NY Tips, Gratuities And Mandatory Service Charges Tax Law Basics: Rules for New York Businesses and Employees

NY Employment Law, NY Business Law, Tips, Gratuities

New York businesses and its employees alike can both benefit from learning the rules for NY tips, gratuities and mandatory service charges.

Many New Yorkers are tipped employees. Jobs where workers earn tips range from waiters and servers, to hotel employees and those who provide other services like delivery workers. In fact, part of the incentive for New Yorkers to take these kinds of jobs is the possibility that you may be able to earn more in tips than in straight wages. However, very few tipped employees and their employers understand all the applicable wage laws regarding tips, which can get complicated.

First, let’s establish what is considered a “tip” or “gratuity” in New York. In its usual everyday meaning, a tip or gratuity is a voluntary payment over and above the charge for products or services (plus tax).

Employers do not need to withhold additional funds for Social Security and Medicare (FICA) tax and can claim a credit against their own tax obligations for these amounts. The basic rule of tips is that they belong to the employee, not the employer.

Tips and gratuities differ slightly from a “mandatory service charge” which some restaurants add on to bills for large tables, private parties, catered parties or special events. While some states consider this to be money owed to the employer, New York law establishes a rebuttable presumption that any charge in addition to charges for food, beverages, lodging, and so on, is a gratuity which must be distributed to employees.

However, the tax treatment of those distributed as tips can be a burden on both employer and employee. Any portion of such a charge which the employer pays to employees must be treated as wages. This means the employer must withhold additional funds for FICA and may not claim any credit as it can for tips. Also, employers must include them as part of the employee’s hourly wage when determining overtime payments.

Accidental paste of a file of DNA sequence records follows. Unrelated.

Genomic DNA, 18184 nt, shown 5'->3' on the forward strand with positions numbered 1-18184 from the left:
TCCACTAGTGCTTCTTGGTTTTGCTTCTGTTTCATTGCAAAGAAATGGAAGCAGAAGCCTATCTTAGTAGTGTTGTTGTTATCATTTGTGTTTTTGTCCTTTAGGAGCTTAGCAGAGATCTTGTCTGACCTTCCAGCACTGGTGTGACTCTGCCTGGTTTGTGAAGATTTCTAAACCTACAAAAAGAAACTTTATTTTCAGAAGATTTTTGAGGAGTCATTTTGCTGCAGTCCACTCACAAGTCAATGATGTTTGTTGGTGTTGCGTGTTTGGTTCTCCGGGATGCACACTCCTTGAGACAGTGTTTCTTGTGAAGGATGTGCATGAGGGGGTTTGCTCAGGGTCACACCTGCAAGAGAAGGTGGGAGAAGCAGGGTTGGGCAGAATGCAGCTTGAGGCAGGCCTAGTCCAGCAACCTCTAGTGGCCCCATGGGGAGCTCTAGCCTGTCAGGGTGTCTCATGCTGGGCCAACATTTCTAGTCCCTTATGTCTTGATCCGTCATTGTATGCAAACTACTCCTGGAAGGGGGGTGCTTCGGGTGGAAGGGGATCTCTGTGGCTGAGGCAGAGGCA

So when is a tip really a tip and not a service charge for tax purposes? For the amount to count as a tip rather than a service charge, all of the following must be true:

  • The payment must be entirely voluntary;
  • The customer must have the unrestricted right to determine the amount of the tip;
  • The amount cannot be set by any employer policy or be subject to negotiation with the employer; and
  • The customer must have the right to determine who receives the payment.

In other words, tips are payments outside of the control of the employer.  However, there are instances where employers may require employees to hand over their tips:

  • The employer takes a tip credit. New York law allows employers to count all or part of an employee’s tips towards its minimum wage obligations. The credit is the amount the employer doesn’t have to pay towards the applicable minimum wage (which is the higher NY minimum wage). If an employee doesn’t make enough in tips during a given shift to earn at least the applicable minimum wage, the employer has to pay the difference. The amount of an applicable tip credit depends on the employer’s industry and the employee’s job duties, and employees must be informed of the tip credit in writing.
  • The employee is part of a valid tip pool. Under both federal law and New York state law, employees can be required by their employer to pay part of their tips into a shared pool with other employees. Only employees who perform personal service to patrons as a principal part of their job may participate in the pool. All employees in the pool must contribute a portion of their tips that then gets divided among the employee pool. However, if the employer takes a tip credit, the employer counts only the tips the employee gets to take home up to the minimum wage limit as the credit. The employer may not keep any part of the pool or tip sharing arrangement –  it all must be distributed to employees. Employees who have limited supervisory duties may participate in the pool if providing personal service to patrons is a regular or principal part of their duties. However, an employee who has meaningful authority or control over other employees may not take part in the pool.
For more information on tips and how they should be treated, we recommend consulting with the NYS Department of Taxation and Finance.

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